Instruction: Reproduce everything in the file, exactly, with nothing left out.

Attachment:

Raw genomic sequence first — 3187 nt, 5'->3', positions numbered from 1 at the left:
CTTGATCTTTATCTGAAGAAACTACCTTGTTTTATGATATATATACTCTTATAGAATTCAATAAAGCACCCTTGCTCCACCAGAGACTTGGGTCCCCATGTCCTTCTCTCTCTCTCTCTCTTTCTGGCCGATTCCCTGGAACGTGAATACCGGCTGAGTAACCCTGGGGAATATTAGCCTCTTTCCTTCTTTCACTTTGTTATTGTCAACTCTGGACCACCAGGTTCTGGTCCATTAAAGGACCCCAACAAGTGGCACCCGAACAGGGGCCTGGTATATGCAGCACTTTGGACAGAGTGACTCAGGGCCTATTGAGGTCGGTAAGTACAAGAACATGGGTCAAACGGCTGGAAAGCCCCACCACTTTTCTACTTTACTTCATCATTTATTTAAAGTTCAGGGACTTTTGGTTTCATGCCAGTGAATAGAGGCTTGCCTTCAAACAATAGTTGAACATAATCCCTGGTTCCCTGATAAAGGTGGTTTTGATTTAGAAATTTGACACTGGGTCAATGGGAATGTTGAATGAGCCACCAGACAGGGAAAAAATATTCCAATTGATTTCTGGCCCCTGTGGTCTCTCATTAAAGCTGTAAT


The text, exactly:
Raw genomic sequence first — 3187 nt, 5'->3', positions numbered from 1 at the left:
CTTGATCTTTATCTGAAGAAACTACCTTGTTTTATGATATATATACTCTTATAGAATTCAATAAAGCACCCTTGCTCCACCAGAGACTTGGGTCCCCATGTCCTTCTCTCTCTCTCTCTCTTTCTGGCCGATTCCCTGGAACGTGAATACCGGCTGAGTAACCCTGGGGAATATTAGCCTCTTTCCTTCTTTCACTTTGTTATTGTCAACTCTGGACCACCAGGTTCTGGTCCATTAAAGGACCCCAACAAGTGGCACCCGAACAGGGGCCTGGTATATGCAGCACTTTGGACAGAGTGACTCAGGGCCTATTGAGGTCGGTAAGTACAAGAACATGGGTCAAACGGCTGGAAAGCCCCACCACTTTTCTACTTTACTTCATCATTTATTTAAAGTTCAGGGACTTTTGGTTTCATGCCAGTGAATAGAGGCTTGCCTTCAAACAATAGTTGAACATAATCCCTGGTTCCCTGATAAAGGTGGTTTTGATTTAGAAATTTGACACTGGGTCAATGGGAATGTTGAATGAGCCACCAGACAGGGAAAAAATATTCCAATTGATTTCTGGCCCCTGTGGTCTCTCATTAAAGCTGTAAT